The goal is to re-write $\eqref 2$ in terms of $\mathbf \Lambda$ and $\hat{\boldsymbol\beta}.$ For that, the approach would be to express $\mathbf M-\mathbf M_0$ in terms of $\mathbf \Lambda.$

Result $1.$ $$\mathcal C(\mathbf M-\mathbf M_0) =\mathcal C(\mathbf{MP} ).$$

From above $\mathcal C(\mathbf M-\mathbf M_0)= \mathcal C(\mathbf {XU})^{\perp}_{\mathcal C(\mathbf X)}.$ If $\mathbf x\in \mathcal C(\mathbf {XU})^{\perp}_{\mathcal C(\mathbf X)},$ then $\mathbf X^\top\mathbf x\perp \mathcal C(\mathbf U)\implies \mathbf X^\top\mathbf x\in \mathcal C(\mathbf \Lambda).$ Now $$\mathbf x = \mathbf{ Mx} = \mathbf X\left(\mathbf X^\top \mathbf X\right)^{-}\mathbf X^\top\mathbf x\in \mathcal C(\mathbf{MP} ).$$ Conversely, $\mathbf x\in \mathcal C(\mathbf{MP})\implies \mathbf x= \mathbf{MPb},$ and $$\mathbf x^\top\mathbf {XU} = \mathbf b^\top\underbrace{\mathbf P^\top\underbrace{\mathbf M\mathbf X}_{\mathbf{MX}= \mathbf X}}_{\mathbf P^\top\mathbf X = \mathbf \Lambda^\top }\mathbf U = 0, $$ as $\mathcal C(\mathbf U)\equiv \mathcal C(\mathbf \Lambda)^{\perp}.$


Result $2.$ $$\operatorname{rank}(\mathbf \Lambda) =\operatorname{rank}\left(\mathbf M_{\mathbf{ MP}}\right). $$

It suffices to check $\mathcal C(\mathbf X^\top\mathbf P) = \mathcal C(\mathbf P^\top\mathbf M)$ as this would imply $\operatorname{rank}(\mathbf X^\top\mathbf P) = \operatorname{rank}\left(\left(\mathbf P^\top\mathbf M\right)^\top\right)= \operatorname{rank}\left(\mathbf{ MP}\right)=\operatorname{rank}\left(\mathbf M_{\mathbf{ MP}}\right) . $ Now, $\mathbf X^\top\mathbf P\mathbf z = 0\iff \mathbf P\mathbf z\perp \mathcal C(\mathbf X) = \mathcal C(\mathbf M).$ This means $\mathcal C(\mathbf X^\top\mathbf P)^\perp = \mathcal C(\mathbf P^\top\mathbf M)^\perp.$


Using these two results, we can re-write $\eqref 2$ as

$$\begin{align}\frac{\mathbf Y^\top(\mathbf M-\mathbf M_0)\mathbf Y}{\operatorname{rank}(\mathbf M-\mathbf M_0)} &= \frac{\mathbf Y^\top\mathbf M_\mathbf{MP}\mathbf Y}{\operatorname{rank}(\mathbf \Lambda)}\\&=\frac{\mathbf Y^\top\mathbf{MP}\left(\mathbf P^\top\mathbf{MP}\right)^{-}\mathbf P^\top\mathbf{M Y}}{\operatorname{rank}(\mathbf \Lambda)} \\&=\frac{\hat{\boldsymbol \beta}^\top\mathbf{X}^\top\mathbf {P}\left(\mathbf P^\top\mathbf X\left(\mathbf X^\top\mathbf X\right)^{-}\mathbf X^\top\mathbf{P}\right)^{-}\mathbf P^\top\mathbf{X}\hat{\boldsymbol\beta}}{\operatorname{rank}(\mathbf \Lambda)}\\&=\frac{\hat{\boldsymbol \beta}^\top\mathbf{\Lambda}\left(\mathbf \Lambda^\top\left(\mathbf X^\top\mathbf X\right)^{-}\mathbf \Lambda\right)^{-}\mathbf{ \Lambda}^\top\hat{\boldsymbol\beta}}{\operatorname{rank}(\mathbf \Lambda)}\tag 3,\label 3\end{align}$$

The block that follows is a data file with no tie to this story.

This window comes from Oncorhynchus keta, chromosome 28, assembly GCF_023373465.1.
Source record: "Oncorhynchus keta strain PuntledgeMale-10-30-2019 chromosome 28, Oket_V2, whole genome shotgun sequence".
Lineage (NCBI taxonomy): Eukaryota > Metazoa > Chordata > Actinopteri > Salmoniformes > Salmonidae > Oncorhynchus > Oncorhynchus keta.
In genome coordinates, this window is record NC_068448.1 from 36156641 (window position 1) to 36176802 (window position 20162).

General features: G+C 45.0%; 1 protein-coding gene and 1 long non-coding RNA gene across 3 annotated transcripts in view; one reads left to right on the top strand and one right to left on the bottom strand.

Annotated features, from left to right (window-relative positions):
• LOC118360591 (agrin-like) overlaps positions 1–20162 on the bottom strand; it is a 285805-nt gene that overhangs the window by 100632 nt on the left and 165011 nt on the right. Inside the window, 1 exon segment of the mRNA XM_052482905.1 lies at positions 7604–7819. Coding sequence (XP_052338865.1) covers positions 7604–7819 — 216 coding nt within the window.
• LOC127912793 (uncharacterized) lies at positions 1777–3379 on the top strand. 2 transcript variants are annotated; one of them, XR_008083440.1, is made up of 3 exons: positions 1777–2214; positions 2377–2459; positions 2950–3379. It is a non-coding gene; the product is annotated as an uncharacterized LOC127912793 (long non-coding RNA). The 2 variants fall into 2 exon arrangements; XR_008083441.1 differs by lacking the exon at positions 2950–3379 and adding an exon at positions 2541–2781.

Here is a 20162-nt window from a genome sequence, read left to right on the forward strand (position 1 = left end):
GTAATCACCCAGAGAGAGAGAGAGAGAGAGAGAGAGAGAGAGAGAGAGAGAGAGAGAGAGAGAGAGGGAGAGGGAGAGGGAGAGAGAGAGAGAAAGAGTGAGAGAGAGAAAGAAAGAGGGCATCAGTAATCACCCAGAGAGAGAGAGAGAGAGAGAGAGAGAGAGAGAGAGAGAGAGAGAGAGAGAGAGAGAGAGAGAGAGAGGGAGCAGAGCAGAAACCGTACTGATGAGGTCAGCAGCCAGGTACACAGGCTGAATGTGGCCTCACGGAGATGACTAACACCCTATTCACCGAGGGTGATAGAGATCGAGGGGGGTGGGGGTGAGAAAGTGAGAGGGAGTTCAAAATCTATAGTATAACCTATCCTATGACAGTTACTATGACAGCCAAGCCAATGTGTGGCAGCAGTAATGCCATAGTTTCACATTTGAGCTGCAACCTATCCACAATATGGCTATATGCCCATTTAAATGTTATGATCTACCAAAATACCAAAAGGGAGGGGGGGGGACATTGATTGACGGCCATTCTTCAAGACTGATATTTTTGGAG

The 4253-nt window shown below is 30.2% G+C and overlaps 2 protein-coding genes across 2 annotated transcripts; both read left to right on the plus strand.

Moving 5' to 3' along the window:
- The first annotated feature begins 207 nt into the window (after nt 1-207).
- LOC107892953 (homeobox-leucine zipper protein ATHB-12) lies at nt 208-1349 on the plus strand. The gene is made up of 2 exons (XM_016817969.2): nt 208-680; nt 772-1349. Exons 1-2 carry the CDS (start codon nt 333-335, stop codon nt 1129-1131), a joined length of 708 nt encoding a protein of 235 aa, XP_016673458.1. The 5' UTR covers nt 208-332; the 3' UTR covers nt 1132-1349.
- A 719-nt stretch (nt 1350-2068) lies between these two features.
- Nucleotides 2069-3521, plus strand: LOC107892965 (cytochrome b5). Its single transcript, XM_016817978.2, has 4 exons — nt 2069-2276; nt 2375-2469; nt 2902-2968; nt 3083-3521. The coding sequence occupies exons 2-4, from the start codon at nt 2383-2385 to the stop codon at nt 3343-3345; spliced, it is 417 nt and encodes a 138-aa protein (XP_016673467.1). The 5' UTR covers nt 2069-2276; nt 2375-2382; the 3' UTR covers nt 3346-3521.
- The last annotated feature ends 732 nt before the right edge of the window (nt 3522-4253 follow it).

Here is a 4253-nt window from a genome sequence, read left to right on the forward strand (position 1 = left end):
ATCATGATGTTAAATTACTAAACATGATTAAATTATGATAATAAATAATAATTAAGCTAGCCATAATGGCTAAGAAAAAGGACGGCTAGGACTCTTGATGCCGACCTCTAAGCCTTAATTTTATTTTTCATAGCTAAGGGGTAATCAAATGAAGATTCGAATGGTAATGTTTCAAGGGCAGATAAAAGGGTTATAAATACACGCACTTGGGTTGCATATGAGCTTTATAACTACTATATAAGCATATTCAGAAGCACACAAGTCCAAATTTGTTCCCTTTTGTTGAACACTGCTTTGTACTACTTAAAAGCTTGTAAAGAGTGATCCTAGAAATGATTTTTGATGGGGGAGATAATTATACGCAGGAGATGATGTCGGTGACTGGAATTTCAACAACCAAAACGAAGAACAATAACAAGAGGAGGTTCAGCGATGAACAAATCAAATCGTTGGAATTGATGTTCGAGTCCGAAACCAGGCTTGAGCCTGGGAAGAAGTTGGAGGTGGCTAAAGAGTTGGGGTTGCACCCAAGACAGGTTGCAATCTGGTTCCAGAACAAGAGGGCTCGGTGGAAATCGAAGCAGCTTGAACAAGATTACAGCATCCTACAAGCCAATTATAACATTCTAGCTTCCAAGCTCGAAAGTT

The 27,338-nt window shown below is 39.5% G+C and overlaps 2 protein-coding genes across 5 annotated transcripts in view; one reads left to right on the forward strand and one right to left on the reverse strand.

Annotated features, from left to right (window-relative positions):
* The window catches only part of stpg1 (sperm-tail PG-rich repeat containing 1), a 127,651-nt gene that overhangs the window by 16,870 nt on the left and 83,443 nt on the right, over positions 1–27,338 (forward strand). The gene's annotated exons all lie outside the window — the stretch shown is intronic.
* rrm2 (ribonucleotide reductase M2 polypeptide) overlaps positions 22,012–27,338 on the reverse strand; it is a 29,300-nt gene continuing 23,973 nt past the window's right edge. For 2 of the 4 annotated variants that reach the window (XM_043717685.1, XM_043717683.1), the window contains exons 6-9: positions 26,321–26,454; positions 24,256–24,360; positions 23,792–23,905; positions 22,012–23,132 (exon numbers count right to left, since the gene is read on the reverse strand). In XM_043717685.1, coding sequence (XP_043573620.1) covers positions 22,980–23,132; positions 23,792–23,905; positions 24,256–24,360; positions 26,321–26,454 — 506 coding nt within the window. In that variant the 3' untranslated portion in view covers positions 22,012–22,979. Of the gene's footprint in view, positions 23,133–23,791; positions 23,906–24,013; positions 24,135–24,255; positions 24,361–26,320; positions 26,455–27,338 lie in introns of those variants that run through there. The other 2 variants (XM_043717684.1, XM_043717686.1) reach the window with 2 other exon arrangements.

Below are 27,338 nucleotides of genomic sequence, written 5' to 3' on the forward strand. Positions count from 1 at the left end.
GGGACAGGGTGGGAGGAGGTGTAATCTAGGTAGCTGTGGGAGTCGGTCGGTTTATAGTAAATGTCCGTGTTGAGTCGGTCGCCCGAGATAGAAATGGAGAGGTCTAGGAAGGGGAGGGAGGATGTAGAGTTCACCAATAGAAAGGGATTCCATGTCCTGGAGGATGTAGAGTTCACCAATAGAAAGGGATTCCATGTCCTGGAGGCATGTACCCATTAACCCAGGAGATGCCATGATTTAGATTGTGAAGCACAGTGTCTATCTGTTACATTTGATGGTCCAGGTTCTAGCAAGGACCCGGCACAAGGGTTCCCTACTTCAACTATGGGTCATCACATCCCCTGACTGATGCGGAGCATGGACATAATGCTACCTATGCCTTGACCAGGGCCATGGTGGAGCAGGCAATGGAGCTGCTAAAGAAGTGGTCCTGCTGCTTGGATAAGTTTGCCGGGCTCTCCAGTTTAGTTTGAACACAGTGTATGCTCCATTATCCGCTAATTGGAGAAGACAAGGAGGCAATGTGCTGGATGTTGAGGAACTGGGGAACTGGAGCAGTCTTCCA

which is the desired form.

If $\eqref 1$ is of single degree of freedom hypothesis, say, $\mathrm H_0: \boldsymbol \lambda^\top\boldsymbol{\beta}= 0,$ then $\eqref 3$ becomes $\frac{\left(\boldsymbol\lambda^\top\hat{\boldsymbol\beta}\right)^2}{\left(\boldsymbol\lambda^\top\left(\mathbf X^\top\mathbf X\right)^{-}\boldsymbol\lambda\right)}.$

$\rm[II]$ also has somewhat similar treatment using perpendicular projection operators specifically for multiple regression problems.


$\rm[I]$ Plane Answers to Complex Questions: Theory of Linear Models, Ronald Christensen, Springer Science$+$Business, $2011,$ sec. $3.2-3.3.$

$\rm[II]$ Linear Regression Analysis, George A. F. Seber, Alan J. Lee, John Wiley & Sons, $2003,$ sec. $3.8.2, ~4.3.2.$

  • 1
    $\begingroup$ I really appreciate the explicitness of the mathematics in this answer (+1). $\endgroup$
    – Galen
    Feb 10 at 5:01
  • $\begingroup$ Thanks, this looks similar in scope to the orthogonal projections proof that I found, but certainly in a bit of a different direction. I'm still curious if there is a relation with Schur's inversion. $\endgroup$ Feb 18 at 5:40
  • $\begingroup$ By Schur's inversion, are you talking about the Schur formulas for calculating inverse of partitioned matrices? AFAIR, it is not directly needed in the derivation of the result. $\endgroup$ Feb 19 at 2:25